Treatment and Recovery for Pregnant and Parenting People
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What is effective treatment for opioid use disorder for pregnant and parenting people?
During pregnancy, the evidence-based standard of care for opioid use disorder (OUD) is treatment with methadone or buprenorphine. These medications for opioid use disorder (MOUD) are safe to use during pregnancy and recommended by the U.S. Substance Abuse and Mental Health Services Administration (SAMSHA),2 the American Society for Addiction Medicine (ASAM)3 and the American College of Obstetricians and Gynecologists (ACOG).4
Even though MOUD is the standard of care, many pregnant and parenting people cannot access MOUD through existing healthcare infrastructures.5,6 In addition, pregnant and parenting people with OUD may avoid the healthcare system out of justified concerns about child welfare involvement and the risk of losing their children.7–10 Child removal is associated with a greater risk of accidental overdose for the birth parent11 and entry into the foster system is associated with worse outcomes for the child.12
Effective treatment for pregnant and parenting people means expanding access to MOUD and adopting a family-centered approach that prioritizes keeping families together.13,14
“Rather than discouraging discussions of drug use during pregnancy, we should be looking upon them as an opportunity to bring about positive, long-lasting change in the life of the [parent] and child, through effective treatment and support services.”
-Loretta Finnegan MD1
Eat, Sleep, Console
Watch a short video about Eat, Sleep, Console: a family-centered program for parents and newborns affected by substance use.
What evidence supports treatment with MOUD for pregnant and parenting people?
Methadone and buprenorphine have been used to treat OUD for decades; research consistently supports their effectiveness.15,16 For people with OUD, receiving these medications during pregnancy improves delivery outcomes17 and reduces the risk of non-fatal overdose by as much as 97%.18
Treating OUD with naltrexone during pregnancy is widely discouraged by medical experts.2,3,4 Only two of the three FDA-approved MOUD are recommended during pregnancy: methadone and buprenorphine.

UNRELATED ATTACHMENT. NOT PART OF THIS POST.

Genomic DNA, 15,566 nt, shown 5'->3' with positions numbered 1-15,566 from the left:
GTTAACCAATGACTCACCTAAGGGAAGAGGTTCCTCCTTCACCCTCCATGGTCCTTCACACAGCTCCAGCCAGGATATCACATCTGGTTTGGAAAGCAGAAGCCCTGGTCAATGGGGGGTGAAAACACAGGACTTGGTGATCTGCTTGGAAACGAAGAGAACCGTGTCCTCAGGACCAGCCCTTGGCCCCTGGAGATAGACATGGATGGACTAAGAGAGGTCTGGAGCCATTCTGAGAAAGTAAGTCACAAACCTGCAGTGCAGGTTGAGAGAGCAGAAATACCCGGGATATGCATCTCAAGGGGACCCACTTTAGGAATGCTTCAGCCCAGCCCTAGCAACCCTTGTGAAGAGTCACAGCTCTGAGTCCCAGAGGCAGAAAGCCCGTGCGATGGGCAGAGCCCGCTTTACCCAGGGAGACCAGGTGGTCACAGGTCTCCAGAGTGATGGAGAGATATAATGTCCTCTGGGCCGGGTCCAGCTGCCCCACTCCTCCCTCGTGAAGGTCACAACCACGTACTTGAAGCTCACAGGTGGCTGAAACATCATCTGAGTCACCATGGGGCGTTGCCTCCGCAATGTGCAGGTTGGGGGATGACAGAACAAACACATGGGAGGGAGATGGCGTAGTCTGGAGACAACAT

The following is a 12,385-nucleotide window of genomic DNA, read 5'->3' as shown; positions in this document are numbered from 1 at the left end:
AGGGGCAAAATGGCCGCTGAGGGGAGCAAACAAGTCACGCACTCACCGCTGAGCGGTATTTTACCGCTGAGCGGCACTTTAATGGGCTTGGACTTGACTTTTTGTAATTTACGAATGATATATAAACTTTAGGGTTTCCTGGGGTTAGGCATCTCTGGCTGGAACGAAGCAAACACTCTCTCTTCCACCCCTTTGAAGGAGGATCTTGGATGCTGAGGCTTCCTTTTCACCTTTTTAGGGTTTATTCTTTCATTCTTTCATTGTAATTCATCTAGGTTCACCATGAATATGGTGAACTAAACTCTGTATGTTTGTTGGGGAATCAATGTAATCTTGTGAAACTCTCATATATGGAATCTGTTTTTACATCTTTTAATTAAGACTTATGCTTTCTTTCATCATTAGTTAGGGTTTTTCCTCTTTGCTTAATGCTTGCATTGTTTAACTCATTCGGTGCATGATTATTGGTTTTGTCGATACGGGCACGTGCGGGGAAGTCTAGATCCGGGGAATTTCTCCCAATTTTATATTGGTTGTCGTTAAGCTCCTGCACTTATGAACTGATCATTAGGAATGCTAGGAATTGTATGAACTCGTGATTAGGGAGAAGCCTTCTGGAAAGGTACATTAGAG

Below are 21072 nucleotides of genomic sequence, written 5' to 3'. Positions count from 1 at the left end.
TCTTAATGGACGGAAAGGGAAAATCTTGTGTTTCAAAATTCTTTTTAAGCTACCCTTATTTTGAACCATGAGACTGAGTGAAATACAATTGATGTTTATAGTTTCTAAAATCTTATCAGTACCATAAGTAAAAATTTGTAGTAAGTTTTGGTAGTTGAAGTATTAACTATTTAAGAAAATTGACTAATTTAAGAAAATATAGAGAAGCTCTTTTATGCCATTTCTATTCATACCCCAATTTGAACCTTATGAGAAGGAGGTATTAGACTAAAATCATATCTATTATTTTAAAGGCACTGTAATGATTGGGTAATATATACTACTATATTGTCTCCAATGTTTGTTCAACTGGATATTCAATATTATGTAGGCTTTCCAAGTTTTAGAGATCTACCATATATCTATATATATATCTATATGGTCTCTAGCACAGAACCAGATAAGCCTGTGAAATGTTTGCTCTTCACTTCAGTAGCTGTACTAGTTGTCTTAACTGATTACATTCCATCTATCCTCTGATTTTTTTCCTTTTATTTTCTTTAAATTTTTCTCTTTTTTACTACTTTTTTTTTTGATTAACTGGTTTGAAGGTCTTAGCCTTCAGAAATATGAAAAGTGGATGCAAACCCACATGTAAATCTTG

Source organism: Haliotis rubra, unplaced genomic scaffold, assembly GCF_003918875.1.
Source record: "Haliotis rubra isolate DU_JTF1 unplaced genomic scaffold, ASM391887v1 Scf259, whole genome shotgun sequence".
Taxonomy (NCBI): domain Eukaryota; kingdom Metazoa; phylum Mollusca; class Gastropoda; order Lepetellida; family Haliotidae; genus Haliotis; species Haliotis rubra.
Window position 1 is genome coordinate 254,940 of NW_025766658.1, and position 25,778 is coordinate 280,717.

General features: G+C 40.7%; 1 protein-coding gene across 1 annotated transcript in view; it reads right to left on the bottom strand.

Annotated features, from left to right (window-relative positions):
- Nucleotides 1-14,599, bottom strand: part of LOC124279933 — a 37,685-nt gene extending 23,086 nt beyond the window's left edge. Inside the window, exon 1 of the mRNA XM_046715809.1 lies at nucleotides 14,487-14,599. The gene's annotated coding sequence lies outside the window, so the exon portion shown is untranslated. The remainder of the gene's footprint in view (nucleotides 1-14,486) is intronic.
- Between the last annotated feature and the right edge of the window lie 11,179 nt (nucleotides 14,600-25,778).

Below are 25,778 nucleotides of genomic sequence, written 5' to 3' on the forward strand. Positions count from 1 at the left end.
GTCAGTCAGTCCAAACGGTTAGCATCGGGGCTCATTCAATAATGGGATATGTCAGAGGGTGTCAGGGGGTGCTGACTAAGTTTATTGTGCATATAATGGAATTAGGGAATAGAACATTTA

Attempted abstinence during pregnancy—whether through medically-assisted detoxification or at-home efforts to quit “cold turkey”— has an 85-90% failure rate.19,20 It can also increase the risk of overdose, cause fetal distress and precipitate pre-term labor.3
Treatment during pregnancy with methadone or buprenorphine does not increase the risk of neonatal abstinence syndrome (NAS), sometimes called neonatal opioid withdrawal syndrome (NOWS). Receiving higher doses of either medication does not increase the severity or duration of NAS symptoms.21,22 Even if it does occur, NAS is a short-term, manageable condition.23,24
Are there risks to my community or institution if we don’t support treatment with MOUD for pregnant and parenting people?
Approximately 1 in 20 pregnant people use drugs,25 meaning roughly 200,000 infants are born each year exposed to substances. The need for evidence-based treatment and recovery support for pregnant and parenting people is great, but access to MOUD is extremely poor—especially for Black and Hispanic persons of reproductive age26,27 and in regions most affected by opioid use and overdose.5 Poor MOUD access for pregnant and parenting people may result in higher social and healthcare costs for managing substance-affected pregnancies.28,29
Further, the Americans with Disabilities Act (ADA) offers protections to people who are receiving treatment for a substance use disorder. Discrimination against persons receiving MOUD treatment—including pregnant and parenting people—is considered a violation of the ADA and could be grounds for legal action.30
What are best practices to support treatment and recovery for pregnant and parenting people?
- As your state laws allow, develop a template for Plans of Safe Care for use by relevant child welfare agencies providing care for substance-affected pregnancies in your county in accordance with the Child Abuse and Prevention Treatment Act of 2016 (CAPTA). Plan of Safe Care templates help coordinate better support for families impacted by substance use and reduce unnecessary engagement with child welfare services.31
- Help secure funds to cover the cost of medications for pregnant and parenting people who may lose access to health coverage (including Medicaid) shortly after giving birth.32–34
- Support access to MOUD in rural or underserved areas by promoting telehealth,35 mobile clinics36 and other innovative approaches to serve pregnant and parenting people.37
- Expand free and affordable family housing options for pregnant and parenting people receiving treatment for OUD.14
- Fight stigma and misinformation by voicing strong support for MOUD as an evidence-based treatment for OUD during and after pregnancy. Stigma and misinformation about OUD and MOUD pose significant and persistent barriers to people getting the care they need.38
What are some examples of successful treatment and recovery programs for pregnant and parenting people?